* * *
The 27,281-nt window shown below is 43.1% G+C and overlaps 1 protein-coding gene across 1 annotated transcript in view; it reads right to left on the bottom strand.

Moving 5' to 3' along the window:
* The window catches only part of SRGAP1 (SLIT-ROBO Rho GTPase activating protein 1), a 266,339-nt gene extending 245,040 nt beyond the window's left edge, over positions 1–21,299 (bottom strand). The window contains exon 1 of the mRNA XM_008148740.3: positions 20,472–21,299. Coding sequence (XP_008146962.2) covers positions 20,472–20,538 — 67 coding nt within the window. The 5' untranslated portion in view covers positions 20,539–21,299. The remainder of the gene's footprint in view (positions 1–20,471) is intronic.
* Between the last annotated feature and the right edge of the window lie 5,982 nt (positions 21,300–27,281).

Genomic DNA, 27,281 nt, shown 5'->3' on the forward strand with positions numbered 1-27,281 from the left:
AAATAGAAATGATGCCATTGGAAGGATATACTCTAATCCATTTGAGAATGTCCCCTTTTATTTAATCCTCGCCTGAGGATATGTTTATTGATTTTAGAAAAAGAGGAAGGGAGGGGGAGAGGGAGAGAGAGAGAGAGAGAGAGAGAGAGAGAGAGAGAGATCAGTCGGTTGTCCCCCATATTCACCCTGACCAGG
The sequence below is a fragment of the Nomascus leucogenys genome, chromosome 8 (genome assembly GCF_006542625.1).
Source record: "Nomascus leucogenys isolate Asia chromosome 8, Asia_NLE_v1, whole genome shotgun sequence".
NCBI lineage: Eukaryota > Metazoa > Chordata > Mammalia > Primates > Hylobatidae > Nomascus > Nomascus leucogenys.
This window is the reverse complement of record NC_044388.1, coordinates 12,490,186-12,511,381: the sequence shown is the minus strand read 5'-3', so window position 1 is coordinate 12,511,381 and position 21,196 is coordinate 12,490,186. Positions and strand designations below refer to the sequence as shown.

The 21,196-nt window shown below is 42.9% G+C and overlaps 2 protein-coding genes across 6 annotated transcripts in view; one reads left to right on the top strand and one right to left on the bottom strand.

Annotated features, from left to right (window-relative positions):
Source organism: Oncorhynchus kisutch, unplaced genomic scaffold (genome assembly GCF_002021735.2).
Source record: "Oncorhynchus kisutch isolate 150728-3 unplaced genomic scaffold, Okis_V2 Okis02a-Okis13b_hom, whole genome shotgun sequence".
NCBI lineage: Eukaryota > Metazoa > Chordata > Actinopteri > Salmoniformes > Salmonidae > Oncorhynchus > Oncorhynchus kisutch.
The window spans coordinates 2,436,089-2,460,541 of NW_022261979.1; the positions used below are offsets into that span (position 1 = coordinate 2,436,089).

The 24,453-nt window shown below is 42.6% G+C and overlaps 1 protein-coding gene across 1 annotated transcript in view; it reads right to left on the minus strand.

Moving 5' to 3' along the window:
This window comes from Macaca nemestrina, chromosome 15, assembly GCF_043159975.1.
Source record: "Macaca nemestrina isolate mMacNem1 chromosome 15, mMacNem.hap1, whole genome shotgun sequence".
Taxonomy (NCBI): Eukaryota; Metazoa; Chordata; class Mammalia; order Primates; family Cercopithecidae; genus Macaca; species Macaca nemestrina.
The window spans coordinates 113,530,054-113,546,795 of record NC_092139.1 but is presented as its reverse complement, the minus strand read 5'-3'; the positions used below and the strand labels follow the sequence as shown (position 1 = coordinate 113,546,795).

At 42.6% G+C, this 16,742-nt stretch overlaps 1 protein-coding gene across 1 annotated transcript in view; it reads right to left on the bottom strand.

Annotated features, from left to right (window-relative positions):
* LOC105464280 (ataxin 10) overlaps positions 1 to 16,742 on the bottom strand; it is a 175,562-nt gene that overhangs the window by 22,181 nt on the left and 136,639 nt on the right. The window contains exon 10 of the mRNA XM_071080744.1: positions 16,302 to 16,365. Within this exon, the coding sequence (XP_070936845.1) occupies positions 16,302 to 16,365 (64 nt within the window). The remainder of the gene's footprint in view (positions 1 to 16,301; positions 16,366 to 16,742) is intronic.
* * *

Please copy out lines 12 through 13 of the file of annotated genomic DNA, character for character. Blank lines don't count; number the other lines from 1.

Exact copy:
Annotated features, from left to right (window-relative positions):
Source organism: Oncorhynchus kisutch, unplaced genomic scaffold (genome assembly GCF_002021735.2).